In this highly competitive Twin Cities market, some buyers have been house-hunting for several months to no avail. They’ve repeatedly lost out in multiple-offer situations and are growing weary of the process! In order to make their offer more competitive, some home buyers are waiving their inspection contingency. When buyers agree to purchase “as is” or without an inspection contingency, they are eliminating the negotiation process where sellers might be asked to repair items discovered during an inspection. Buyers in this situation may think an inspection is a wasted investment but there’s definite value in learning as much as you can about your property prior to moving in!
Professional home inspectors are trained to look for things many people will not notice. You’ll want to arm yourself with as much knowledge as possible about your property and the inspection report will serve as a valuable guide. Here are some important reasons to have a home inspection even when your non-contingent offer is accepted:
Safety & Liability
Our top priority in a home inspection is to discover issues that could impact the safety or health of our clients. For example, do you know if that outlet next to your kitchen sink is GFCI-protected (to prevent you from being electrocuted) or that, if installed, the GFCI-protected outlet actually works? Your home inspector will point out any items or areas of the home that may pose a safety hazard. Why is this so important? Of course you want to keep your own family safe. But also, it’s important to consider that if someone gets injured on your property, you may be held responsible.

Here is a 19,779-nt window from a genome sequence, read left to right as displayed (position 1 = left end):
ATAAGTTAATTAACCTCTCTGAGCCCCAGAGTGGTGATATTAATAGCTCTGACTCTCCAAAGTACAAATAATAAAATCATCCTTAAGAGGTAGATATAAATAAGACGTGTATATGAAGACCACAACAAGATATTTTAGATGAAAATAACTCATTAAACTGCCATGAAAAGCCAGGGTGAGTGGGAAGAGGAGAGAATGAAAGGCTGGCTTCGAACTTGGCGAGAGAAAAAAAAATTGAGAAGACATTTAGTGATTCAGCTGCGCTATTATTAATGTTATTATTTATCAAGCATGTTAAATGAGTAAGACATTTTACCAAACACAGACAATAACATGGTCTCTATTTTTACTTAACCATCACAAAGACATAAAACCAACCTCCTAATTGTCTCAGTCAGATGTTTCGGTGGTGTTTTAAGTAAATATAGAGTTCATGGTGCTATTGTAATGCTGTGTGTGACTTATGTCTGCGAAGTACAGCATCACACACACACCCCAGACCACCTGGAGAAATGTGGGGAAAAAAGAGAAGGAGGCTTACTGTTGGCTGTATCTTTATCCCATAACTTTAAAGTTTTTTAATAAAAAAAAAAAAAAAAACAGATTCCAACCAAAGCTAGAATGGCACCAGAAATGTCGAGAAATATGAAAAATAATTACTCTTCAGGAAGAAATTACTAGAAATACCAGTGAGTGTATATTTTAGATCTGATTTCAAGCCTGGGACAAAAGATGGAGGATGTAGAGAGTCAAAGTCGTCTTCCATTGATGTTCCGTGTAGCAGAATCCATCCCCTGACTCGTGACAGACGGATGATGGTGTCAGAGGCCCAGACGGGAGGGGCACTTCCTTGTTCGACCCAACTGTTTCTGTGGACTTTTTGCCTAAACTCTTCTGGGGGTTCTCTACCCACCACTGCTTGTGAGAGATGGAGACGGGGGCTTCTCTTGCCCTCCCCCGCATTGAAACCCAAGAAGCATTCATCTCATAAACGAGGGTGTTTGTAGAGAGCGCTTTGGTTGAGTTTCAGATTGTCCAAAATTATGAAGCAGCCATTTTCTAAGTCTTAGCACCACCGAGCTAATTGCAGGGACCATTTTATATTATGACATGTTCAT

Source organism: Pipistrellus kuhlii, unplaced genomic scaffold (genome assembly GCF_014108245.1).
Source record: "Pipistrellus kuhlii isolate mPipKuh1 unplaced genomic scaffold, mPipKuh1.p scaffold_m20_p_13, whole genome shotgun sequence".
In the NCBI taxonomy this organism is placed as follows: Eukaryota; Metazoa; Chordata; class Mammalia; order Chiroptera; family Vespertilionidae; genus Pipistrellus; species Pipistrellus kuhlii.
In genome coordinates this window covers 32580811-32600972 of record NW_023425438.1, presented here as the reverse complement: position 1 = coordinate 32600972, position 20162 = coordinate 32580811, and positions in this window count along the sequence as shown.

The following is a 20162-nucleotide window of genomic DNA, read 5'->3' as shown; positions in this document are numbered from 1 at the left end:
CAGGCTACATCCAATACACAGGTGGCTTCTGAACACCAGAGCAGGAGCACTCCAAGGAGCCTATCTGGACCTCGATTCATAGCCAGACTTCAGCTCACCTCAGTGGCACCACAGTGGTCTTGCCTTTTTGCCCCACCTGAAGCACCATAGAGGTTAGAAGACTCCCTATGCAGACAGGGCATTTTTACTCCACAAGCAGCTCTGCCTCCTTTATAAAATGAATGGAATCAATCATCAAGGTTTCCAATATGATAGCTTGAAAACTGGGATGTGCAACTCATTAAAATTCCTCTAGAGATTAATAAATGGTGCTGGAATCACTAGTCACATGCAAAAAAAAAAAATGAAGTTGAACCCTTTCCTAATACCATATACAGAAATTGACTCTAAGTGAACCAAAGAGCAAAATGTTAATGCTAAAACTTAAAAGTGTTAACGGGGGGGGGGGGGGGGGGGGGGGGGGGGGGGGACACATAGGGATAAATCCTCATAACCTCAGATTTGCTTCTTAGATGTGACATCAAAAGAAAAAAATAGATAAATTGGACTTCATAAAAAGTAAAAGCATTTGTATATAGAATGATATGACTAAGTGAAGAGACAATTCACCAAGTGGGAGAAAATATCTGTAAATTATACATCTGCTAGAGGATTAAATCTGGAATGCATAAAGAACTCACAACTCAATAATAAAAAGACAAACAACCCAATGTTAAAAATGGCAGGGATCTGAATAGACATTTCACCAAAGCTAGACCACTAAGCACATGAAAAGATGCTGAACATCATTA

During inspections, it’s surprising to find how many homes do not have adequate smoke/carbon-monoxide detectors or proper egress windows. These safety defects may seem minor in comparison to an unstable foundation. However, if you ask anyone who has been involved in a house fire, these “details” were awfully important, even life-saving!
If you don’t currently have young children, you may not notice or even be concerned that your second-story deck railing is 3 inches lower than the 36 inches building code requires (or 42 inches in multi-family homes). What about those balusters? Is the spacing more than 4” apart allowing a toddler to slip through? Or does the deck have climbable components? Making adjustments now will protect both your family and guests.
It’s wise to have as much information as possible about potential safety hazards on your property.
The costs involved in purchasing a new home typically stretch us. The majority of new home owners focus on the excitement of decorating their new space. Choosing paint colors, and buying new fixtures and furniture isn’t cheap! But investing in a home inspection allows you to prioritize and budget home-related expenses much more effectively.
For instance, once your inspector shares that your furnace is 29 years old and is hanging on with “borrowed time”, you may decide to wait on building that beautifully landscaped, backyard fire-pit. Having heat in your home becomes the clear priority and you can effectively plan for this significant and likely expense.